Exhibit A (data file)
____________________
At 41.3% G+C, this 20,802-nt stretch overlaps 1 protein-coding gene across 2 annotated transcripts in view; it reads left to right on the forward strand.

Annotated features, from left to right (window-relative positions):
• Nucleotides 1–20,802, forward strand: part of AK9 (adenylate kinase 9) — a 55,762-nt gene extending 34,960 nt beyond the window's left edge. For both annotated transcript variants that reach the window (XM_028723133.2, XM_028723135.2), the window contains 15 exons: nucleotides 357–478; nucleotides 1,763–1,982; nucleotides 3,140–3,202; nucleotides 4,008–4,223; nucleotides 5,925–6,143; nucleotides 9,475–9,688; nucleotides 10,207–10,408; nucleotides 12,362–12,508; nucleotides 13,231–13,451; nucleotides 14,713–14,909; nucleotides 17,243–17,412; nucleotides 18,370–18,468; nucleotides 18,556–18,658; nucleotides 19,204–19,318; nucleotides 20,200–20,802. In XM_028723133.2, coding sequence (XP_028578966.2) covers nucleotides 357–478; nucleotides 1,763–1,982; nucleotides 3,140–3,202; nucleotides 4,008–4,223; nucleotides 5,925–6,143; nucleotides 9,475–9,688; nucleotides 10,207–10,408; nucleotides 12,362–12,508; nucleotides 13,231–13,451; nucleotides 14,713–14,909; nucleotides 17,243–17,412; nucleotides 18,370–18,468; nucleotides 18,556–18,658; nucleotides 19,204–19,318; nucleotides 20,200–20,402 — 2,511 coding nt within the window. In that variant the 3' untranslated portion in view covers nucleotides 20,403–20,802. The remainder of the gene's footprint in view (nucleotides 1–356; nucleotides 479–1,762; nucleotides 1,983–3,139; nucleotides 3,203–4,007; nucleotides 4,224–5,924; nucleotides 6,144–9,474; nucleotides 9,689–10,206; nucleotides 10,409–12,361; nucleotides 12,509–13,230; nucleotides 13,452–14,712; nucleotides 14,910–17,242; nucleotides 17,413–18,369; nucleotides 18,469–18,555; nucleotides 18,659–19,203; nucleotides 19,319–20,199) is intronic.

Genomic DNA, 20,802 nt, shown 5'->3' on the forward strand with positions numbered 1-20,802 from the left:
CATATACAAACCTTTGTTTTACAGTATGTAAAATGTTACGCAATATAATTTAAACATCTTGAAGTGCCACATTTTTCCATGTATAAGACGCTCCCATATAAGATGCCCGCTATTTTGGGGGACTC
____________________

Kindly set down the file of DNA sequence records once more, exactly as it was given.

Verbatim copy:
At 41.3% G+C, this 20,802-nt stretch overlaps 1 protein-coding gene across 2 annotated transcripts in view; it reads left to right on the forward strand.

Annotated features, from left to right (window-relative positions):
• Nucleotides 1–20,802, forward strand: part of AK9 (adenylate kinase 9) — a 55,762-nt gene extending 34,960 nt beyond the window's left edge. For both annotated transcript variants that reach the window (XM_028723133.2, XM_028723135.2), the window contains 15 exons: nucleotides 357–478; nucleotides 1,763–1,982; nucleotides 3,140–3,202; nucleotides 4,008–4,223; nucleotides 5,925–6,143; nucleotides 9,475–9,688; nucleotides 10,207–10,408; nucleotides 12,362–12,508; nucleotides 13,231–13,451; nucleotides 14,713–14,909; nucleotides 17,243–17,412; nucleotides 18,370–18,468; nucleotides 18,556–18,658; nucleotides 19,204–19,318; nucleotides 20,200–20,802. In XM_028723133.2, coding sequence (XP_028578966.2) covers nucleotides 357–478; nucleotides 1,763–1,982; nucleotides 3,140–3,202; nucleotides 4,008–4,223; nucleotides 5,925–6,143; nucleotides 9,475–9,688; nucleotides 10,207–10,408; nucleotides 12,362–12,508; nucleotides 13,231–13,451; nucleotides 14,713–14,909; nucleotides 17,243–17,412; nucleotides 18,370–18,468; nucleotides 18,556–18,658; nucleotides 19,204–19,318; nucleotides 20,200–20,402 — 2,511 coding nt within the window. In that variant the 3' untranslated portion in view covers nucleotides 20,403–20,802. The remainder of the gene's footprint in view (nucleotides 1–356; nucleotides 479–1,762; nucleotides 1,983–3,139; nucleotides 3,203–4,007; nucleotides 4,224–5,924; nucleotides 6,144–9,474; nucleotides 9,689–10,206; nucleotides 10,409–12,361; nucleotides 12,509–13,230; nucleotides 13,452–14,712; nucleotides 14,910–17,242; nucleotides 17,413–18,369; nucleotides 18,469–18,555; nucleotides 18,659–19,203; nucleotides 19,319–20,199) is intronic.

Genomic DNA, 20,802 nt, shown 5'->3' on the forward strand with positions numbered 1-20,802 from the left:
CATATACAAACCTTTGTTTTACAGTATGTAAAATGTTACGCAATATAATTTAAACATCTTGAAGTGCCACATTTTTCCATGTATAAGACGCTCCCATATAAGATGCCCGCTATTTTGGGGGACTC